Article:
Danish pastry and regexp.
This weekend, I took my first ever class at King Arthur Flour. You may notice a distinctly pastry-oriented slant to this week’s TWIL.
- Adding salt to an egg wash helps break down the albumen, making it less gloppy.
- High-fat butter (83% or higher) is the best for making laminated dough: it’s more pliable and less likely to fracture/tear the dough.
- You can make Danish/croissants/puff pastry with shortening, but you’ll get a less crispy, less caramelized, less flaky, more tender result because you’re using 100% fat, which doesn’t have the water content necessary to create steam and puff up during baking. Also, shortening lacks the necessary milk proteins to brown.
- How to upgrade OpenSSL on a Mac, which isn’t strictly necessary for security reasons, but is helpful to avoid warnings from other open source tools (like Composer).
- I wrote my first piece of code in PHP using regex (to extract a bunch of words from HTML lists). I also wrote another, better piece of code to do the same thing using the PHP DOM, which I am so glad I now know is a thing. Along the way, I stumbled across this, which I will leave there to remind myself never to try to parse HTML with regex again.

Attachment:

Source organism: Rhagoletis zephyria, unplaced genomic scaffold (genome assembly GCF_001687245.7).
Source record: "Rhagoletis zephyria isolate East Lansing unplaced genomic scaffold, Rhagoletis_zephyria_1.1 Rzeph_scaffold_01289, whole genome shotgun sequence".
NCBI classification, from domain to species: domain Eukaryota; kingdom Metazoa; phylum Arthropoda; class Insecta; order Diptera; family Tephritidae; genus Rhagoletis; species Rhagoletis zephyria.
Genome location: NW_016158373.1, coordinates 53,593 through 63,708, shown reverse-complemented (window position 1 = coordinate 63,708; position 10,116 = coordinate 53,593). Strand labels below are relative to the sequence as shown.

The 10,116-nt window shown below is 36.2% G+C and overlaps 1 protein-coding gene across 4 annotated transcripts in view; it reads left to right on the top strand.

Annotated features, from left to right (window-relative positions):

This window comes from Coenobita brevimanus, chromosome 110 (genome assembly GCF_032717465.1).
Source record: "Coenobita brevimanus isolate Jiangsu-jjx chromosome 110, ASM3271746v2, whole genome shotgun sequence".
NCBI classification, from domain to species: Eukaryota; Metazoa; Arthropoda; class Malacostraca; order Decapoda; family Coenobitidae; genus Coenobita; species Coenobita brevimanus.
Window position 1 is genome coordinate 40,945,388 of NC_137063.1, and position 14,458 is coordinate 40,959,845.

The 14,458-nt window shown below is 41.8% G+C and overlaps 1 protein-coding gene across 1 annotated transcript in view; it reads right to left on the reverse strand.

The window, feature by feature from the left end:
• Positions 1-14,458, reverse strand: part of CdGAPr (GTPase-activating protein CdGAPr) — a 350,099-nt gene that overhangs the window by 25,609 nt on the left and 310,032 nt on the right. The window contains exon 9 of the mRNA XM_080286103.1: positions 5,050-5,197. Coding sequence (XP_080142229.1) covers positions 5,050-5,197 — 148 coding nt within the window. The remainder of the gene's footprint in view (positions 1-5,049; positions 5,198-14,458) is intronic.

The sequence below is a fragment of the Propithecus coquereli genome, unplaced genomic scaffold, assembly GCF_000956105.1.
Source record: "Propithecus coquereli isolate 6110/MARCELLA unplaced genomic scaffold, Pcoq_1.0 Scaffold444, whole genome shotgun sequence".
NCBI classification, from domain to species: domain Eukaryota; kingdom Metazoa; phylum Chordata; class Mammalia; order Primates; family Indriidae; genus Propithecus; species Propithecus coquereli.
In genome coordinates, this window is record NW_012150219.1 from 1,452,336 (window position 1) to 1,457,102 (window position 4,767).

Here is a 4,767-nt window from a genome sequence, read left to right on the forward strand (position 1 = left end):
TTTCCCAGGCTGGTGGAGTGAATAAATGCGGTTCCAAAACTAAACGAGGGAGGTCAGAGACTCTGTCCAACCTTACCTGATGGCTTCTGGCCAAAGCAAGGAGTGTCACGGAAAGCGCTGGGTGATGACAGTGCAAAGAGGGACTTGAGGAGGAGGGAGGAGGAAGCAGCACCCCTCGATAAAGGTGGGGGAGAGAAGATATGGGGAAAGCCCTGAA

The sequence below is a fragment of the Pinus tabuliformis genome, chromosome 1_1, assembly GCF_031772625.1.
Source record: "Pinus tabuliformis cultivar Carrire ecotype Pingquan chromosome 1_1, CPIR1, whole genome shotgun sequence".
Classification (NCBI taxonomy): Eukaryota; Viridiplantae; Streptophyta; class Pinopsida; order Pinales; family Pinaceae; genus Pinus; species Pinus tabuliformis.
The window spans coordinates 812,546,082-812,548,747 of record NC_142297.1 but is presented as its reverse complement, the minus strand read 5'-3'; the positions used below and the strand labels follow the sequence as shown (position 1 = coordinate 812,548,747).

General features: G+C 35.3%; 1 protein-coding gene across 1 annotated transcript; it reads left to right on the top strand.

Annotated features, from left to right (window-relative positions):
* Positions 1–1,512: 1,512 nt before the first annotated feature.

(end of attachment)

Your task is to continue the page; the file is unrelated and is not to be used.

Things I learned this week.
Last week I stumbled across a post by Diana Kimball on Medium, encouraging readers to “Write About What You’ve Learned Lately.” It was good timing—I’m taking two web development classes this semester and TA-ing for a third, so I’m happily up to my ears in learning about some of my favorite things. In the spirit of, as Diana writes, “celebrat[ing] the process of learning itself, implicitly inviting others to do the same,” here’s my first edition of This Week I Learned (TWIL):
- Soy sauce, rice vinegar, honey, and sriracha make a pretty good salad dressing, especially if you’re searching for something to go with leftover baked tofu, mixed greens, shredded carrot, and slivered red onion.
- The countifs function in Google sheets or Excel will let you count the cells in a range that match a certain criterion—and here’s the cool part—if a cell in another range matches a different criterion. Magic.
- Giant rabbits are real, and can weigh over 20 pounds.
- Number() handles Booleans appropriately; parseInt() returns NaN
- parseInt() returns the first number if multiple numbers are separated by spaces; Number() returns NaN
- parseInt() can take a second parameter specifying the radix (base: i.e., 16 for hexadecimal or 8 for octal). Number() can’t take a second parameter, but automatically assumes:
- hexadecimal for numbers starting with 0x
- octal for numbers starting with 0 (note: as of ECMAScript 5, parseInt() *should* interpret these automatically as decimal, rather than octal, if not given a radix parameter, but browsers haven’t caught up yet, so you should always specify a radix when using parseInt())
- How to use scope to associate table headers with data